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Read about STOMP protocol here.

It seems STOMP is under-appreciated for realtime apps. It's text-based so it can work over WebSocket connections. My hope is to provide enough structure to make STOMP servers as simple as express HTTP servers.

The motivation for using STOMP instead of or SocketCluster or Sails or ActionCable is that STOMP is an open protocol which can run on any client or server the supports TCP connections. Things change, perhaps in the future you'll want to use golang on the server and native iOS sockets.

Each package module is explained below, from lowest to highest abstraction.


Each message between client and server is a "frame", which looks like:

var frame = {
  command: "string",
  headers: { "string": "string" },
  body: "string",
var text = Frame.toString(frame)
frame = Frame.fromString(text)

The STOMP protocol defines available commands and headers. webstomp checks if the command is valid.


The webstomp Socket encodes and decodes frames. Otherwise, you'd have to call toString and fromString on each send and receive.

var WebSocket = require("ws")
var {Socket} = require("webstomp")
var ws = new WebSocket("")
var socket = new Socket(ws)
socket.on("message", function (frame) {
  // Frame objects emitted here 
socket.send({ command, headers, body }, function (err) {
  // Sends encoded text frame 
  if (err) {
    // Failed to send :( 


The webstomp Server emits Socket connections. Otherwise, you'd have to wrap each new WebSocket connection yourself.

var {Server} = require("webstomp")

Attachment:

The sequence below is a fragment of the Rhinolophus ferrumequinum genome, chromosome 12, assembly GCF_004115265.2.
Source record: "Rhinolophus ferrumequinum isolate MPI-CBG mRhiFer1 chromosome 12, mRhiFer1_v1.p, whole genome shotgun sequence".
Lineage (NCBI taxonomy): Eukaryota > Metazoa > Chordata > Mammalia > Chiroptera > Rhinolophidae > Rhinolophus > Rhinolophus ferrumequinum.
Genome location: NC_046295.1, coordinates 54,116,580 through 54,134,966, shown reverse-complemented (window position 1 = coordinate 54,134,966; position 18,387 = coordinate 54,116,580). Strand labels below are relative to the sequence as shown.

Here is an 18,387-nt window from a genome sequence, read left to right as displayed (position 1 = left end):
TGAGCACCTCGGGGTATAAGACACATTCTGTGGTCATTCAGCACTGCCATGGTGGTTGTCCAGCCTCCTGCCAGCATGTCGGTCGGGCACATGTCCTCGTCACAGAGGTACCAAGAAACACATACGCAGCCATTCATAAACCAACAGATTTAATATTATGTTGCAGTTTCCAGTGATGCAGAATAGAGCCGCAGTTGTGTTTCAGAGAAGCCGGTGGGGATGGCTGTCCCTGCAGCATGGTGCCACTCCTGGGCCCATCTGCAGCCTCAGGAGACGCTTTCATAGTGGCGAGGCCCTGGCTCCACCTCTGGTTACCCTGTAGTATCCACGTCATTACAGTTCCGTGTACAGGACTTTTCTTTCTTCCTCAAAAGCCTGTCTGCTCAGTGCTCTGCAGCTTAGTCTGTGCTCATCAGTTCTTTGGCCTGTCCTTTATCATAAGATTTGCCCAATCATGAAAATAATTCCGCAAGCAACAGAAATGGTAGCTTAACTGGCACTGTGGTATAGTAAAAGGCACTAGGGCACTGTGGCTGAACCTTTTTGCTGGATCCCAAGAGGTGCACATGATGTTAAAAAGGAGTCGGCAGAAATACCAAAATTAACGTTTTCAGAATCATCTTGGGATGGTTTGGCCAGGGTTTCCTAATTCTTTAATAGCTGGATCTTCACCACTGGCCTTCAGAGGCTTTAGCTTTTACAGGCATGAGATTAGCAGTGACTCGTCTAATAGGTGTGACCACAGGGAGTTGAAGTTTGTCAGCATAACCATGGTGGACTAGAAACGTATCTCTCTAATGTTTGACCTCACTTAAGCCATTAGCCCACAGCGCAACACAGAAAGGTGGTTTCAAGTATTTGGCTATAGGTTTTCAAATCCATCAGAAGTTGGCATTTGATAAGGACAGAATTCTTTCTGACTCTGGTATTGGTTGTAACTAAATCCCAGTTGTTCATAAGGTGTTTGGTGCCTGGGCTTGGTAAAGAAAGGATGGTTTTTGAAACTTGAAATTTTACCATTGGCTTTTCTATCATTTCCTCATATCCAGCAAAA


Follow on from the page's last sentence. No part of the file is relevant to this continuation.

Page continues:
var server = new Server({ port: 8000 })
server.on("connection", function (socket) {
  // Socket is a webstomp Socket 

You're bored. Here's the useful bits coming up.


The webstomp Session adds a number of helpers. Otherwise you'd have to send full frames and stringify javascript objects.

var {Session} = require("webstomp")
// `socket` is a webstomp Socket 
var session = new Session(socket)
// Send connected frame 
session.connected({ session: "session-id-123", server: "OurCompany/3.4" })
// Send json message to a channel 
var data = { key: "value" }
var headers = { "channel": "/notifications" }
session.message(data, headers)
// Send errors to client 
session.error(new Error("sharp edges"))

For realtime apps, it's practical to model channels as lazy observables. Sessions can pipe observable events to the client as message frames. Examples include es-observable, kefir or baconjs stream, readable event-stream, etc.

// When client subscribes 
var unhook = session.observe(stream, { "channel": "/notifications" })
// When client unsubscribes 


The webstomp Router is designed to look like express. Instead of HTTP actions, you have STOMP actions. Instead of (req, res, next) you have this (next).

var {Router} = require("webstomp")
var router = new Router()
router.use(function (next) {
  // proceed to next 
  // halt on error 
  next(new Error("colors not coordinated"))
router.connect(function () {
  // Context is `this` 
  // Keep track of stuff between frames on the `state` object.  
  var {email, passcode} = this.headers
  this.state.user = authenticate(email, passcode)
  // The current client session is available on `this` as well 
router.send("/users/:id/messages", function () {
  var {id} = this.params
  this.error(new Error("Invalid id: " + id))
router.subscribe("/stats/:metric", function () {
  var stream = service.getChanges()


The webstomp App ties it all together. It creates a WebSocket server, wraps it with a webstomp Server, acts like a webstomp Router, and dispatches request Frames to the current Session.

var {App} = require("webstomp")
var app = new App()
// Or you can be fancy 
// var app = require("stomp")() 
app.use(function () {
  this.error(new Error("Not found"))

Mount Server

You can mount a webstomp App onto an HTTP server, which allows you to use the HTTP server too. For example, with express:

var http = require("http")
var stomp = require("webstomp")()
var api = require("express")()
var server = stomp.mount({
  server: http.createServer(api)
server.listen(port, function () {
  console.log("open for business")

So that's it. For realtime apps, on-demand PUB/SUB channels provide structure. The pattern maps well to server-side services that return an observable, and also client-side components that subscribe when added into view, and unsubscribe when removed.

Open Source

Please contribute ideas, bugs, etc.

MIT License